It’s that time of year again when hunters are blamed for killing our nation’s symbol (Another lead-poisoned bird euthanized at U’s Raptor Center.)
Instead of vilifying hunters, we should thank them for being the nation’s largest contributor to conservation!
Hunters also contribute to the economic strength of our state, according to Hunting Works for Minnesota, hunting creates over 12,000 jobs and has a $1.3 billion ripple effect on Minnesota’s economy. The licenses and stamps hunters purchase to hunt fund conservation efforts that benefit hunted and non-hunted wildlife. Plus over the past 82 years hunters have paid an 11 percent federal excise tax on all firearms and ammunition they buy, pumping millions of conservation dollars per year into Minnesota.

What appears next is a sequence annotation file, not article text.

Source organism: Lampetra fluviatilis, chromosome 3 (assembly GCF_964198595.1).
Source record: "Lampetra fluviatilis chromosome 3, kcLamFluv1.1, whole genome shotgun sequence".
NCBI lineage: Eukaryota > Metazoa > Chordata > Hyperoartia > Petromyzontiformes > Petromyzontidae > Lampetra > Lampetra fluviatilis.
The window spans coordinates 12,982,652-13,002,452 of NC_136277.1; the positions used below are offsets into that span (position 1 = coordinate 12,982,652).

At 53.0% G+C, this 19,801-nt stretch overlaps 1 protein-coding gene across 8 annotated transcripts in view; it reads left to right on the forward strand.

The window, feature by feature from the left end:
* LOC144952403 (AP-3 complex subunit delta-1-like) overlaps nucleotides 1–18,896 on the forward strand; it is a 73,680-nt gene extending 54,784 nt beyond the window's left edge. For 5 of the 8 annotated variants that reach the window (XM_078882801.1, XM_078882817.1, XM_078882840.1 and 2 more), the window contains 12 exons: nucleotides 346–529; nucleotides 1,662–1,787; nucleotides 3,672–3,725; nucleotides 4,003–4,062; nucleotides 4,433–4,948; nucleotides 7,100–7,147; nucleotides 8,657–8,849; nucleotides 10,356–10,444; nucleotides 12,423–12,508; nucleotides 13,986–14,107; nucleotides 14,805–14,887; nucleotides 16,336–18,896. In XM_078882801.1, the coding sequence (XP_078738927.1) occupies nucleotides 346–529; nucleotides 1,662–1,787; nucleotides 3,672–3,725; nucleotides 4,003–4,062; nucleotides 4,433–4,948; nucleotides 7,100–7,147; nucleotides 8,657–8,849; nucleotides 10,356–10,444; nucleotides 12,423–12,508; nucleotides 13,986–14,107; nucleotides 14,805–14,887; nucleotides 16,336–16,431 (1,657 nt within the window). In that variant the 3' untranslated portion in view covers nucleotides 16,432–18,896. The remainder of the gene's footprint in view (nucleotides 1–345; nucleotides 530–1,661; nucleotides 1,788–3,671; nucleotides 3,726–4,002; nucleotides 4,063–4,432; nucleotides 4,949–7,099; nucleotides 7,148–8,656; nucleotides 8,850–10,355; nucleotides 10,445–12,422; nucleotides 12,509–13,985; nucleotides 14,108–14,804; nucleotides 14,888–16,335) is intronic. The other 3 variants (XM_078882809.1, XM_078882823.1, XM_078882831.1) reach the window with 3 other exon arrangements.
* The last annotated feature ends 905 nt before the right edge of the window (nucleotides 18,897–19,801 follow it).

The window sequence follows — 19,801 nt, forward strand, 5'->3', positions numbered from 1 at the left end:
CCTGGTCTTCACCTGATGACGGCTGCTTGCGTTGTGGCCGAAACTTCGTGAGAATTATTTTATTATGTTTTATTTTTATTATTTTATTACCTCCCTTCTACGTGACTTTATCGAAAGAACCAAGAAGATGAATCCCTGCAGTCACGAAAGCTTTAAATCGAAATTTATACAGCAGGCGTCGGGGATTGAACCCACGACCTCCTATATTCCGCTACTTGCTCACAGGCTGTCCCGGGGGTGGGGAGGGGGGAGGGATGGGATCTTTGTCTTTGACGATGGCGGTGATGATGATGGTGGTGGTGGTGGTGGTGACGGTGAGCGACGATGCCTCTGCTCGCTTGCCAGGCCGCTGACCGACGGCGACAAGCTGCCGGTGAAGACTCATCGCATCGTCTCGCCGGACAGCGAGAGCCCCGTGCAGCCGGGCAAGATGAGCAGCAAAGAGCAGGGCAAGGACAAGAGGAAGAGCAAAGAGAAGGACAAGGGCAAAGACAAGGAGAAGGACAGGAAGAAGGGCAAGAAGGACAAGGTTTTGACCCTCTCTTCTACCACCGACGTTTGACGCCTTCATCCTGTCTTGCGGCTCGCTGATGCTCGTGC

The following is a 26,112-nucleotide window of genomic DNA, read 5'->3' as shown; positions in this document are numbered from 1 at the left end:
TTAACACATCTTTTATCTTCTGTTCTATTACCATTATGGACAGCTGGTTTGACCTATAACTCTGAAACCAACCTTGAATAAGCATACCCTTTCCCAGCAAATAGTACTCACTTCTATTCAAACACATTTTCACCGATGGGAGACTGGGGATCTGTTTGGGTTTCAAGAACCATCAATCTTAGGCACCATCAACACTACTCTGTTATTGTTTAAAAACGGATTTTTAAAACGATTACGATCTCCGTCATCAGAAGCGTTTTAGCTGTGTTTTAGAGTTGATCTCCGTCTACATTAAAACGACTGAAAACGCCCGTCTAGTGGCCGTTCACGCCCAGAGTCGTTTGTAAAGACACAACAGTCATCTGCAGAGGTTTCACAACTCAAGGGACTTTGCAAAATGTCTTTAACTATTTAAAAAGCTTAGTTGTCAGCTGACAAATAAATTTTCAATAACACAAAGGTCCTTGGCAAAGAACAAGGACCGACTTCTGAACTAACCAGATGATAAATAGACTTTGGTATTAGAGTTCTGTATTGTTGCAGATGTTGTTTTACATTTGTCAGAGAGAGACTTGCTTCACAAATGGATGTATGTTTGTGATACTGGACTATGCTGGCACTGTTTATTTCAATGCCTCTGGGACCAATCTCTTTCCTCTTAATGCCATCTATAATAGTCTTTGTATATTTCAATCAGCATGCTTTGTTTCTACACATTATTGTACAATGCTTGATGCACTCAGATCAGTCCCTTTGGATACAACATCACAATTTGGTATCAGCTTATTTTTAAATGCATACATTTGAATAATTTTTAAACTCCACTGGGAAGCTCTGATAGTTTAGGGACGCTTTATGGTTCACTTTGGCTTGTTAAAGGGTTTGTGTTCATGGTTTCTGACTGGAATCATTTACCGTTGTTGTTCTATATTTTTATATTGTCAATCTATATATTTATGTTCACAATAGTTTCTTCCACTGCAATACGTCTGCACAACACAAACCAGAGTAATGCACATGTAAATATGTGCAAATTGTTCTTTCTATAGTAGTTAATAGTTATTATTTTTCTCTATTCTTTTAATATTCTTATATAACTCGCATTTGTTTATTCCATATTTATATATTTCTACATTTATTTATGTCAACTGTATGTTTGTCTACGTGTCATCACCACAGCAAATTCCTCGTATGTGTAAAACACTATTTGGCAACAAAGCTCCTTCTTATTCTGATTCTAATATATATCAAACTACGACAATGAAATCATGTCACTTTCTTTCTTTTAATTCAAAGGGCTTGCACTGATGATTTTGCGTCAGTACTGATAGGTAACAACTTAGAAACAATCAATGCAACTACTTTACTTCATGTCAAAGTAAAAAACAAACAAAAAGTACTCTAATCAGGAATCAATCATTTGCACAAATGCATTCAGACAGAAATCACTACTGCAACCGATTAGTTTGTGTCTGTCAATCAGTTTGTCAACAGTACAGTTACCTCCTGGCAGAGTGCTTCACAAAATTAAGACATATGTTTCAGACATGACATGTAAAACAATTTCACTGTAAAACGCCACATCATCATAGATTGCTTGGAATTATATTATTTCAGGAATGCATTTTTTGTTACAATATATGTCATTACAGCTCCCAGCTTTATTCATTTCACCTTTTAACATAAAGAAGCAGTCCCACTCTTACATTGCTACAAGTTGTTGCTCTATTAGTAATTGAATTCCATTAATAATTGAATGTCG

One of the biggest conservation success stories is the bald eagle, which was removed from the endangered species list. Annual counts of eagles were even dropped a few years ago because Minnesota has so many, only Alaska has more.
I think we should be more concerned about wind turbines, power lines and cars harming eagles.
Copper ammunition is more expensive than lead and may get even higher, as new copper mine approvals are held up for years with environmental reviews. Meanwhile, most lead ammunition uses recycled car batteries, you can decide which is better for the environment.
Warren Robertson, Zumbrota